The speech came against a sunny economic backdrop in India, especially in comparison to other developing economies. The government now predicts a growth rate of 7.4 percent in the current fiscal year, more than 8 percent next year, and proceeding to double digits thereafter.
That's almost as good as China.
"Pro-democracy lawmakers walked out of the city’s mini-parliament, the Legislative Council, after the plans were disclosed, signaling the start of a new phase of political confrontation in the Chinese territory. Last year’s pro-democracy protests, lasting nearly three months, brought hundreds of thousands of people onto the streets in the most significant public backlash against Beijing’s control of affairs in the former British colony. Some also unfurled yellow umbrellas in the chamber, a symbol of last year’s protests, but the demonstrations eventually fizzled after the Hong Kong government, under orders from Beijing, refused to give any ground, and police moved in to arrest the final protesters. Now the government needs to convince lawmakers to pass its proposals. It would allow universal suffrage for the first time but still give Chinese authorities overwhelming influence in the selection of candidates. Prospects do not look good. Before the plans were put forward, Chief Executive Leung Chun-ying warned this might be the best chance of progress for years. His government has argued that Hong Kong should ‘‘pocket’’ what is on offer from Beijing — and hope for more democratic space in the future. Legislators are expected to vote in June."
I can't imagine that will be helping the economy.
Looks like even U.S. agents and allies don't want war coming.
Meanwhile, falling commodity prices have helped to curb India’s chronic budget deficits, a development that Raghuram G. Rajan, the governor of the Reserve Bank of India, described as “a $50 billion gift for the economy.”
Oh, they have a Re$erve Bank, too, huh?
Jaitley began his speech on a triumphal note, proclaiming that the government had “turned around the economy dramatically” and rebuilt India’s reputation with investors.
“The credibility of the Indian economy has been reestablished,” Jaitley said. “The world is predicting that it is India’s chance to fly.”
Ahead of the budget, much tension arose around the question of what was more important: to curb government spending or to spur growth by ramping up public investment, shifting the burden off a heavily indebted private sector and stressed banks.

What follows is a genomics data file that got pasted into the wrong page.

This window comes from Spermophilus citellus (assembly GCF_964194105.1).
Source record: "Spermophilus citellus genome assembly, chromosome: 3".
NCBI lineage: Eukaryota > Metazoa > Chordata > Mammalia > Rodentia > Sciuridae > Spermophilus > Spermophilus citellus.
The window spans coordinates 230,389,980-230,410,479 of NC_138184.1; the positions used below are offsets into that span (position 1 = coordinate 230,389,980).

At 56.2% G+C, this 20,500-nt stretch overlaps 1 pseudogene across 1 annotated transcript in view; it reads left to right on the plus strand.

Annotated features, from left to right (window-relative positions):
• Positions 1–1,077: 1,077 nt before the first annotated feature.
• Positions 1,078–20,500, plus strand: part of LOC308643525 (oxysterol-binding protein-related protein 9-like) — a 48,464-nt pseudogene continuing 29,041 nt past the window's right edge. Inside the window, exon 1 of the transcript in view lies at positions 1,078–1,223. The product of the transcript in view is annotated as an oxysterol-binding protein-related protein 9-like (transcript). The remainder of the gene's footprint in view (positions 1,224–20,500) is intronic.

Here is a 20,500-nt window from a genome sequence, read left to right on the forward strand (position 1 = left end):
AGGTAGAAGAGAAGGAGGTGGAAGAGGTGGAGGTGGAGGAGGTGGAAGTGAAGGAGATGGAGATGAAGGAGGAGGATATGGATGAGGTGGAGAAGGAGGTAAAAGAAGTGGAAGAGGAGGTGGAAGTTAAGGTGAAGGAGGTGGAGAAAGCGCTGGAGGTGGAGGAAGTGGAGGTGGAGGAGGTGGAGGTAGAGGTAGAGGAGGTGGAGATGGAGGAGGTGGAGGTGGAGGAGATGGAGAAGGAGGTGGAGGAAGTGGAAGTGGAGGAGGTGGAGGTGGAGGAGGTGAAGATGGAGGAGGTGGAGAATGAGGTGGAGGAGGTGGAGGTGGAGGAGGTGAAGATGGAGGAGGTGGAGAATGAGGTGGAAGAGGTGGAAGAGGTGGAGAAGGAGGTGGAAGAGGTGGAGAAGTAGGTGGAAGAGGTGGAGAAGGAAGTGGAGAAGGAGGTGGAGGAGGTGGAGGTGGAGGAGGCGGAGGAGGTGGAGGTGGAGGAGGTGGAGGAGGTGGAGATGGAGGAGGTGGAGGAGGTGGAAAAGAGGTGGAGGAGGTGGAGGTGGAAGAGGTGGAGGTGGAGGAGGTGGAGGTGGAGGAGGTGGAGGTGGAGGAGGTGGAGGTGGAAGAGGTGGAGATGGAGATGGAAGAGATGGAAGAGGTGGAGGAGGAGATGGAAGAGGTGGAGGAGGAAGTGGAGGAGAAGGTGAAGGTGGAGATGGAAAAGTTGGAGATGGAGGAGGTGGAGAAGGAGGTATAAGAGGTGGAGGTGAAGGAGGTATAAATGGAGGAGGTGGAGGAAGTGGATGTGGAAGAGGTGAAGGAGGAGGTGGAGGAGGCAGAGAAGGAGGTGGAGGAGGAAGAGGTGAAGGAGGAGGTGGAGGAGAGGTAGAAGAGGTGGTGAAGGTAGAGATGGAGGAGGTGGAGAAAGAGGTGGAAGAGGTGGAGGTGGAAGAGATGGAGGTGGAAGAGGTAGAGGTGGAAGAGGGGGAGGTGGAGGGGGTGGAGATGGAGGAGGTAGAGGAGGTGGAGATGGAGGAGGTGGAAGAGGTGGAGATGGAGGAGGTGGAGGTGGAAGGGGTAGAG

Saturday’s budget leaned toward the latter, increasing annual spending on roads, ports, and railways by about $11.4 billion. It also scaled back spending-cut goals.
They need that infrastructure spending, but I will save that for when I leave.
The combination left most market analysts satisfied.
That's who we want to be happy.
“This is not a big-bang budget, but a good budget more focused on smaller issues, and ironing out a lot of irritants to investors in the process,” said Sujat Hakra, chief economist at Anand Rathi Financial Services in Mumbai. A slower timetable for spending cuts, he allowed, was “not particularly positive.”
Money junkies $uck.
Manmohan Singh, who served as India’s prime minister for 10 years under the Congress Party, faulted the budget as too cautious, arguing that the new government had missed a chance to cut spending or increase tax revenues.
“Mr. Jaitley is a very lucky finance minister,” Singh told the NDTV news channel. “He has inherited an economy which is in reasonably good shape. Inflation is under control, not because of anything we have done, but because the international prices of petroleum and other commodities have gone down.”
He added, “I had hoped that the finance minister used this lucky phase of his inheritance to give a real big boost to stabilize the economy, strengthen the macroeconomic framework.”
He is in some sort of trouble from what I've read.
Modi’s Bharatiya Janata Party suffered a setback in recent state elections in Delhi, where the upstart Aam Aadmi, or Common Man, party, cast him as indifferent to the needs of the poor. Jaitley, on Saturday, seemed intent on blunting that accusation.